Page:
A Mystic Guide to Cleansing and Clearing: a review

True Pagan Warrior

Genre: Wicca

Title: A Mystic Guide to Cleansing and Clearing

Author: David Salisbury

In this work, Salisbury draws on research into several traditions, seeking to distill the essence of cleansing practices for use in a Wiccan context. In that, I believe he succeeds. Moreover, based on the one tradition he references with which I am deeply familiar, I daresay he provides an accurate overview of how these practices are used, and is mindful of concerns about cultural appropriation which get raised more and more frequently in these cases. In five relatively quick chapters, the author touches upon tools used in cleansing, practices for cleansing people and places, how to deal with negative energy situations such as crossing and hexes, and his understanding of spirit entities which might be problematic.

Salisbury’s selection of tools is substantial, and I like the fact that he acknowledges what he’s used and…

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The Waning Moon

Wendy Steele

If I could choose, I’d snuggle up in my writing room from full moon to new moon.

At new moon, I’m fired up and open to ideas zipping around the universe. I take them, examine them and claim them if they’re useful. Sometimes I let them go; often I save them in case they may prove useful.

At new moon, I’m working towards. I act on new ideas. I can see where I want to be, what I want to achieve and a path to follow to get there.

At new moon, I’m fresh, vibrant and excited.

On the full moon, I give thanks – I’m here! I made it! There’s a sense of achievement, even if I’m not where I expected to be.

And then the moon begins to wane.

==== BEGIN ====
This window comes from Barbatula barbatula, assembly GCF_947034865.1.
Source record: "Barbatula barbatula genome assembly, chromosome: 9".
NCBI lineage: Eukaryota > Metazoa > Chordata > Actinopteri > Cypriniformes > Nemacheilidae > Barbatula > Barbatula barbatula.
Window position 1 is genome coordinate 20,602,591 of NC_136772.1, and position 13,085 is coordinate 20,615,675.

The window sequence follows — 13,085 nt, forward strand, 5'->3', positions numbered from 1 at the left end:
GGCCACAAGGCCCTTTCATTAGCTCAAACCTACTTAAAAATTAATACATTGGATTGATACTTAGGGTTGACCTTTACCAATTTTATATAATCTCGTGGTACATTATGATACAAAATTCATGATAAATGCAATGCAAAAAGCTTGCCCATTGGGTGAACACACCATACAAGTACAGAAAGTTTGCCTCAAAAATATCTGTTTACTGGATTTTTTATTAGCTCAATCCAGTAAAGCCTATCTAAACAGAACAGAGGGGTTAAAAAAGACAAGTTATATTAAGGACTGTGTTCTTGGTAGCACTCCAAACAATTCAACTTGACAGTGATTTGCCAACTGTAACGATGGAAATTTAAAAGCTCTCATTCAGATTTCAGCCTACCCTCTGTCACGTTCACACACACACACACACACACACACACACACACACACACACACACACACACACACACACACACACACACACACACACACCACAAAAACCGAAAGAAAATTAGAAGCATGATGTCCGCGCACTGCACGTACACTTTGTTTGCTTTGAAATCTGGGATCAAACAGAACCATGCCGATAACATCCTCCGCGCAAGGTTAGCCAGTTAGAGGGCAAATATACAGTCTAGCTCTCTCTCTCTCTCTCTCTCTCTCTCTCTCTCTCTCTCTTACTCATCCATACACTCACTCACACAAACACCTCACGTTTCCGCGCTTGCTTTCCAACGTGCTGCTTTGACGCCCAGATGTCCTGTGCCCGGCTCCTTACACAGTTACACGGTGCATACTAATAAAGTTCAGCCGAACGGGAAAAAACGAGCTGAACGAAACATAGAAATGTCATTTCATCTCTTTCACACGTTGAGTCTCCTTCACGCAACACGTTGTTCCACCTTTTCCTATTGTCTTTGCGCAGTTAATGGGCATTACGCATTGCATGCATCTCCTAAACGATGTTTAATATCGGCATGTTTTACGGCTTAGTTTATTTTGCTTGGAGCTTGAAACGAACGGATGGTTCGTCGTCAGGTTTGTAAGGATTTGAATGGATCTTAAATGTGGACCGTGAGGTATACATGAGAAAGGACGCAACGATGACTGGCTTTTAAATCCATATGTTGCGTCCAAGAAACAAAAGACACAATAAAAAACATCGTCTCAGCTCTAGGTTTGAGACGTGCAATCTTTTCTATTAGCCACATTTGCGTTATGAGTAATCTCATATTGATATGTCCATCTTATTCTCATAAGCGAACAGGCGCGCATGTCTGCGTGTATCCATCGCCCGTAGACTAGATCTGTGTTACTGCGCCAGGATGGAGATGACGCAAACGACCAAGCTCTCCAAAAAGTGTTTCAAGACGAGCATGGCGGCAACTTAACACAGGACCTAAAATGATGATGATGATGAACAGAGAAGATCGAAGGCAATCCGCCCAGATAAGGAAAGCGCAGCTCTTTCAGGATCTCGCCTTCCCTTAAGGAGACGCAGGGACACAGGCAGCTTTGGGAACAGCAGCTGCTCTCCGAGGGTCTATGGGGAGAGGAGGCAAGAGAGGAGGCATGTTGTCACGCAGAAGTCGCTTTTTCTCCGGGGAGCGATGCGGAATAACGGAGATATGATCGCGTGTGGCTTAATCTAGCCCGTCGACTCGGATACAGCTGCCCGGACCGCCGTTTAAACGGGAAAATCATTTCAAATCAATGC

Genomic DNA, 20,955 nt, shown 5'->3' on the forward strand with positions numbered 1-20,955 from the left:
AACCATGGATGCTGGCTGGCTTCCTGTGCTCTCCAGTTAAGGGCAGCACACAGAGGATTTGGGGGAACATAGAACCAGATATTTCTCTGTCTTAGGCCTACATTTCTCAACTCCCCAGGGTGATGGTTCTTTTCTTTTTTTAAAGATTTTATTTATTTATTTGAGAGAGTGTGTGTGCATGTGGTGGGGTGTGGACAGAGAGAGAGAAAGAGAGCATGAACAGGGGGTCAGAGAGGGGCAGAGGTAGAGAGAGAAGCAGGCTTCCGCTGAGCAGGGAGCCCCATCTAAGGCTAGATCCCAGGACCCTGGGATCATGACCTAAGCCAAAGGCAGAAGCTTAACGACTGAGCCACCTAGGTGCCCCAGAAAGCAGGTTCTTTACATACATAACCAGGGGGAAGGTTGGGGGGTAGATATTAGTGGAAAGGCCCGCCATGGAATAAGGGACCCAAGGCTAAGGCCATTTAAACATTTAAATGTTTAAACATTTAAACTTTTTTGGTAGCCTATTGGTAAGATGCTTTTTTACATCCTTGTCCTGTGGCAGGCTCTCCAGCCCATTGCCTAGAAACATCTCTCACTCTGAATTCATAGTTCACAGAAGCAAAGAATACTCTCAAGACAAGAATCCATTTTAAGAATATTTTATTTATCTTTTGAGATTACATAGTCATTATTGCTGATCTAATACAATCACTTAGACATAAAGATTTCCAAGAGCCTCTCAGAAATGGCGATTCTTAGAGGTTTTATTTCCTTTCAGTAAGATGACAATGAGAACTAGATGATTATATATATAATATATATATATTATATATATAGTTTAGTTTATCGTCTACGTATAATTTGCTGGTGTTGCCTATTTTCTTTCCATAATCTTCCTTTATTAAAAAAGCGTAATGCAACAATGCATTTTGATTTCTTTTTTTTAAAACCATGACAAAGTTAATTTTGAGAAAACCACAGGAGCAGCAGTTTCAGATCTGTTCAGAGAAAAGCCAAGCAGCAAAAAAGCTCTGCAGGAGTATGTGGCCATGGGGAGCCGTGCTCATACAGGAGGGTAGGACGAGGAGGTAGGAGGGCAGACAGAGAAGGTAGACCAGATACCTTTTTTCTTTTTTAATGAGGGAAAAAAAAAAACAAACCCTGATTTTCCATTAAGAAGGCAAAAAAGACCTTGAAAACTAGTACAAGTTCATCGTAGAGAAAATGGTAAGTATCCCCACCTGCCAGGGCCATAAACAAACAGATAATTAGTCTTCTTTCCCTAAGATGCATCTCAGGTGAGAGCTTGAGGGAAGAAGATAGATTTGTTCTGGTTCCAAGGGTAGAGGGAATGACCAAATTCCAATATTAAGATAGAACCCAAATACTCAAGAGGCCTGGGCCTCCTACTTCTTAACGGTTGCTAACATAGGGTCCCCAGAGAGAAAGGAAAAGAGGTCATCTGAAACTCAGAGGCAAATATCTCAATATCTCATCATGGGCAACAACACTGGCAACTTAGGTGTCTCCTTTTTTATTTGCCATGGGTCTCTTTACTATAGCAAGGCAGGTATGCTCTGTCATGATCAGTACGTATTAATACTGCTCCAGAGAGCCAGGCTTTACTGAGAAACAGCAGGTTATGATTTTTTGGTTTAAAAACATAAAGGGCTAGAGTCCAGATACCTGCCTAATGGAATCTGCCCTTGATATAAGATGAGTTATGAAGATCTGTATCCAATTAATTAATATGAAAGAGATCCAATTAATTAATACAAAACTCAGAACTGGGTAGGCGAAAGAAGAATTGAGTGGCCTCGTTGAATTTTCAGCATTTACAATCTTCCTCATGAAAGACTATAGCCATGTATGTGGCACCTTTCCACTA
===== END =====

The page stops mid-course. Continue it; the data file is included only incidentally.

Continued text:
Louise asks Lizzie the question in The Orphan Witch:

“So the full moon isn’t necessarily the end of something?…

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ETHICS AND ‘CIVILIZATION’

contemplativeinquiry

In his Reclaiming Civilization (1), modern Pagan philosopher Brendan Myers asks three questions: What is civilization? What is wrong with it? What should we do about it? As part of his work with the third question, he looks at ethics. He starts with the proposition that a flourishing life is ethically desirable and good. This proposition may seem simple and obvious, yet it has not been a reliable quality of ‘civilization’ as we know and have known it.

Myers goes on to describe virtue ethics as the branch of philosophy that investigates character and identity. To live a flourishing happy life, we need to install ways of understanding, responding to, and acting in the world that will tend to support it. These are the virtues. Through the process of identifying and working with virtues, we reach towards the person we want to be and the world we want to live…

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The story behind …

Melusine Draco

Pagan Portals: By Wolfsbane & Mandrake Root by Melusine Draco

 Every book has a story behind the story of how it came to be written. It may be about a life-long passion, a personal journey, the need to share an experience or knowledge. It may have been fermenting in the brain for years, or sprung fully formed from a blinding epiphany.  Whether it be fact or fiction, sometimes the story behind the story is almost as interesting as the published book itself …

 Pagan Portals: By Wolfsbane & Mandrake Root